After the division of the Indian subcontinent into two sovereign states, areas except Gwadar and its surroundings, joined the Balochistan States Union, as part of Makran state. In early 1949 along with Kalat, Lasbela and Kharan. In October 1955, Makran was given the status of a district of former West Pakistan province after its accession to Pakistan. In 1958, Gwadar and its surrounding area was reverted back from Maskat to Pakistan and was made a tehsil of Makran district. On 1st July 1970, when one unit was dissolved and Balochistan gained the status of a province, Makran became one of its 8 districts. On 1st July 1977, Makran was declared a division and was divided into three districts, named Panjgur, Turbat (renamed Kech) and Gwadar. Gwadar was notified as a district on July 1, 1977 with its headquarters at Gwadar town.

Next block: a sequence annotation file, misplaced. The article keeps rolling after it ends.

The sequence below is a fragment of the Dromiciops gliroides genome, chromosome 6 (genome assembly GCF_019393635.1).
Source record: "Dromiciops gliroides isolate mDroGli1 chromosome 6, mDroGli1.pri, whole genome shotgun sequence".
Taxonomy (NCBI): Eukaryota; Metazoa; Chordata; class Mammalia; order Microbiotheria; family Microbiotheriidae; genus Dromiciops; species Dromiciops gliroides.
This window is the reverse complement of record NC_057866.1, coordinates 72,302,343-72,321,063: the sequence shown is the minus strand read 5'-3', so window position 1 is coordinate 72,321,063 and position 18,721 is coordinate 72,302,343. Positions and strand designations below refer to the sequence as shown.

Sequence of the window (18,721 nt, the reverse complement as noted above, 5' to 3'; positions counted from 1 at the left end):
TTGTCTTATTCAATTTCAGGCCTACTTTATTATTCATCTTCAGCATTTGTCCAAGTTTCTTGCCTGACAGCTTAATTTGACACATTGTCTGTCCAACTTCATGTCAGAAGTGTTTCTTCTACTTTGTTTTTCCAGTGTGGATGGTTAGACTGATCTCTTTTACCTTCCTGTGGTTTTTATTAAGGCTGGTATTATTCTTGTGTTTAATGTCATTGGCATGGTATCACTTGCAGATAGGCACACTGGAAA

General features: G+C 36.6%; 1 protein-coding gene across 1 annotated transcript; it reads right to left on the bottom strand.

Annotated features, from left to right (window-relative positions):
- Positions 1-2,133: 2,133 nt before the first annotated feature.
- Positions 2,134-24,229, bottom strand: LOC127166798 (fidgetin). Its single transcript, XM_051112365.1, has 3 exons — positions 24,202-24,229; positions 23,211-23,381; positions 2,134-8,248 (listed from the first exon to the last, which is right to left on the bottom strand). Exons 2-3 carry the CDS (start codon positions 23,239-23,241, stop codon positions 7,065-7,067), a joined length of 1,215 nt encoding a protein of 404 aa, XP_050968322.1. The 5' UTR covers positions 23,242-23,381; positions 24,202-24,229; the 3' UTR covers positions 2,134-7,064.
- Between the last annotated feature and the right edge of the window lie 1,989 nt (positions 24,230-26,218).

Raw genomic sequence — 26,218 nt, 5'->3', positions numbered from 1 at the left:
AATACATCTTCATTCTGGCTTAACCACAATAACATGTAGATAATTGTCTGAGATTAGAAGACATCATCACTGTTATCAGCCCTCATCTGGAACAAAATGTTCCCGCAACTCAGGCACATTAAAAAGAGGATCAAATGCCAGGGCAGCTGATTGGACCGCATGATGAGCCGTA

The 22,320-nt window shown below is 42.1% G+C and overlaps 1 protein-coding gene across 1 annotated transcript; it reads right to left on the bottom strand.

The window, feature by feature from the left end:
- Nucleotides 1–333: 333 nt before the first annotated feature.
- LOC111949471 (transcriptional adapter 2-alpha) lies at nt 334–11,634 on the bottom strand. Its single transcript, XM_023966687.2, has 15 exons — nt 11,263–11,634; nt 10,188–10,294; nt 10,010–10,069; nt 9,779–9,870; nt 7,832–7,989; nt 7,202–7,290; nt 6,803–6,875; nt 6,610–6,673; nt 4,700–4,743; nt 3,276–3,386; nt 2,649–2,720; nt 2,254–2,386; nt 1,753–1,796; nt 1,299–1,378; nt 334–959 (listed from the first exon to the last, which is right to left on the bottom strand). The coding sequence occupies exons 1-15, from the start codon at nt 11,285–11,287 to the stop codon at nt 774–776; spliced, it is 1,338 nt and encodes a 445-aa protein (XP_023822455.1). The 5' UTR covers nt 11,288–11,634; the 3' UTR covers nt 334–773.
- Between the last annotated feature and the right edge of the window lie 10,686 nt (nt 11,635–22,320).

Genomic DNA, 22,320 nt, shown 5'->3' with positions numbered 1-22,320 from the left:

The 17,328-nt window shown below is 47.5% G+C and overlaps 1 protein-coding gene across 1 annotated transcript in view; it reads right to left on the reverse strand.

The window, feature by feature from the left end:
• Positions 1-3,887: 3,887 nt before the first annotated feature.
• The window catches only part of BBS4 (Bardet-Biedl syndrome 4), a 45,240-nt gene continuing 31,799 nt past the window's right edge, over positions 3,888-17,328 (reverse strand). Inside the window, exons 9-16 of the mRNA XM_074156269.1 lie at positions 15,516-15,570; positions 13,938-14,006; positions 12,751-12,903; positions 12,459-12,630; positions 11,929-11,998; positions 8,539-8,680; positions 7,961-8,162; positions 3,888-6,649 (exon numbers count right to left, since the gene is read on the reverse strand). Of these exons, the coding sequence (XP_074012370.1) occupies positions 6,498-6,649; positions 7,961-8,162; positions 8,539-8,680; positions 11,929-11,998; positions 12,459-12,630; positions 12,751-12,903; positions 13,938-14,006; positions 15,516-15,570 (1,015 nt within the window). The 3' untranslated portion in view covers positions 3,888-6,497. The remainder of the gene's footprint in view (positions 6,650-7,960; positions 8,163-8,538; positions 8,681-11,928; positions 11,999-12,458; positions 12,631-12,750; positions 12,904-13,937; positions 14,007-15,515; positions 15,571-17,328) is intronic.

A stone-built domed shrine of some saint at Gwadar is said to be centuries old. It may be the same one indicated in the Gazetteer of Balochistan. A square fort along with a tower is present amidst the Memon Muhallah of Gwadar. It is near the old bungalow of the Assistant Political Agent to the Governor General (therefore renowned as governor's house). Moreover, the fort of Saiad Sultan is still in good condition and is being used as a police station.



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Page last modified: 09-07-2011 13:02:39 ZULU